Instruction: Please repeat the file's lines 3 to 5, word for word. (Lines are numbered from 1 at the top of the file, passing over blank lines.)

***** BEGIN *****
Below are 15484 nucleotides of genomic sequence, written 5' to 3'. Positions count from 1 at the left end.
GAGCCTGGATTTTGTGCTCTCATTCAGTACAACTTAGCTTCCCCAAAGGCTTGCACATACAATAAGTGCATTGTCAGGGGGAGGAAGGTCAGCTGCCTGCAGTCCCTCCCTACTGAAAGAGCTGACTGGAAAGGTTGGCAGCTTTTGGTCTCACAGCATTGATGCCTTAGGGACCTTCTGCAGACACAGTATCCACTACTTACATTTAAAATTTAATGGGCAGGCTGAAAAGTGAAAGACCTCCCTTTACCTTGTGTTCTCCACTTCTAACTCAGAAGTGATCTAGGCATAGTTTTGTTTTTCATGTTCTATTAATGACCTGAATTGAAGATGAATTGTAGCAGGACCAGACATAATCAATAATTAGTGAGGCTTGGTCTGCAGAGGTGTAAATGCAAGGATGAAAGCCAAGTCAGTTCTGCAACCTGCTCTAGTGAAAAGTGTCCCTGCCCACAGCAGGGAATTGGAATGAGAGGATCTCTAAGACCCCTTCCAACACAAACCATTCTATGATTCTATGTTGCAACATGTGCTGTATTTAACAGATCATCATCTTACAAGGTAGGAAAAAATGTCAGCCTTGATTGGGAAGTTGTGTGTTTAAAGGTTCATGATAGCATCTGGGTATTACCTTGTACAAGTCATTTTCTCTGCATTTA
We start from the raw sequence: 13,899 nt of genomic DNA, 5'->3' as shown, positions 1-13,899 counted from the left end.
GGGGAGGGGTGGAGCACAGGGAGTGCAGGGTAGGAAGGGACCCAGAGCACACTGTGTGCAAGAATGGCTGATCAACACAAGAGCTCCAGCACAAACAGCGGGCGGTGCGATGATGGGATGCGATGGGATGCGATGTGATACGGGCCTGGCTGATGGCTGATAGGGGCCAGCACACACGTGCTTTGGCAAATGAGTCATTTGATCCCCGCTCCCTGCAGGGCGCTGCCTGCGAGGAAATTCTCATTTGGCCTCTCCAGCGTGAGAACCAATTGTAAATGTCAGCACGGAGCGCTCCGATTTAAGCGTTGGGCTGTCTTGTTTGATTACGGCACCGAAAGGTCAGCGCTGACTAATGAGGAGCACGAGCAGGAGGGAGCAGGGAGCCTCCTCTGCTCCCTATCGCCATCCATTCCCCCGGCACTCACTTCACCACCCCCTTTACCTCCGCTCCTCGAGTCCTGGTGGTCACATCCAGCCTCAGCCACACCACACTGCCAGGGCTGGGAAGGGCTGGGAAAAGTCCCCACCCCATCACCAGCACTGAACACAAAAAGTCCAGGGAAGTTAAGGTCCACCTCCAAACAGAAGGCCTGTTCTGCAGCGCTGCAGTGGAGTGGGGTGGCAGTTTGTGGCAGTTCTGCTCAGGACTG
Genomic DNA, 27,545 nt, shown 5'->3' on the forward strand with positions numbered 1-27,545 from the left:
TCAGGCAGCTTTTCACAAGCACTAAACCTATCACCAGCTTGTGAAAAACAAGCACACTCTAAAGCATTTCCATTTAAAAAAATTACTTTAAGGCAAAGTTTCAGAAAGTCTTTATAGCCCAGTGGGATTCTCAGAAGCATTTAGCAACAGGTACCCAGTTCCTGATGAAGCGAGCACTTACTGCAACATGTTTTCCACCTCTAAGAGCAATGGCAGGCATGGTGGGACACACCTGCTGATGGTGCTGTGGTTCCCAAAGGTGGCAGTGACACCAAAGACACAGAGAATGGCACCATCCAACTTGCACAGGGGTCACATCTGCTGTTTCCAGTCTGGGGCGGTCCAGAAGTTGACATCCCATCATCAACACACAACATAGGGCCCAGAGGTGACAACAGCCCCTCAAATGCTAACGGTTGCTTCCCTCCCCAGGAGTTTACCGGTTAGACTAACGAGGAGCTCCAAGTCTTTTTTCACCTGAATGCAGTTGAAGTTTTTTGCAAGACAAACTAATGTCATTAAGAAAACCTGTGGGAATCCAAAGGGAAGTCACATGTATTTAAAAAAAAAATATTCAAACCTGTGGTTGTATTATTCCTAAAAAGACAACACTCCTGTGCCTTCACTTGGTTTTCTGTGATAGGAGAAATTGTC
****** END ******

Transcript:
We start from the raw sequence: 13,899 nt of genomic DNA, 5'->3' as shown, positions 1-13,899 counted from the left end.
GGGGAGGGGTGGAGCACAGGGAGTGCAGGGTAGGAAGGGACCCAGAGCACACTGTGTGCAAGAATGGCTGATCAACACAAGAGCTCCAGCACAAACAGCGGGCGGTGCGATGATGGGATGCGATGGGATGCGATGTGATACGGGCCTGGCTGATGGCTGATAGGGGCCAGCACACACGTGCTTTGGCAAATGAGTCATTTGATCCCCGCTCCCTGCAGGGCGCTGCCTGCGAGGAAATTCTCATTTGGCCTCTCCAGCGTGAGAACCAATTGTAAATGTCAGCACGGAGCGCTCCGATTTAAGCGTTGGGCTGTCTTGTTTGATTACGGCACCGAAAGGTCAGCGCTGACTAATGAGGAGCACGAGCAGGAGGGAGCAGGGAGCCTCCTCTGCTCCCTATCGCCATCCATTCCCCCGGCACTCACTTCACCACCCCCTTTACCTCCGCTCCTCGAGTCCTGGTGGTCACATCCAGCCTCAGCCACACCACACTGCCAGGGCTGGGAAGGGCTGGGAAAAGTCCCCACCCCATCACCAGCACTGAACACAAAAAGTCCAGGGAAGTTAAGGTCCACCTCCAAACAGAAGGCCTGTTCTGCAGCGCTGCAGTGGAGTGGGGTGGCAGTTTGTGGCAGTTCTGCTCAGGACTG
Genomic DNA, 27,545 nt, shown 5'->3' on the forward strand with positions numbered 1-27,545 from the left: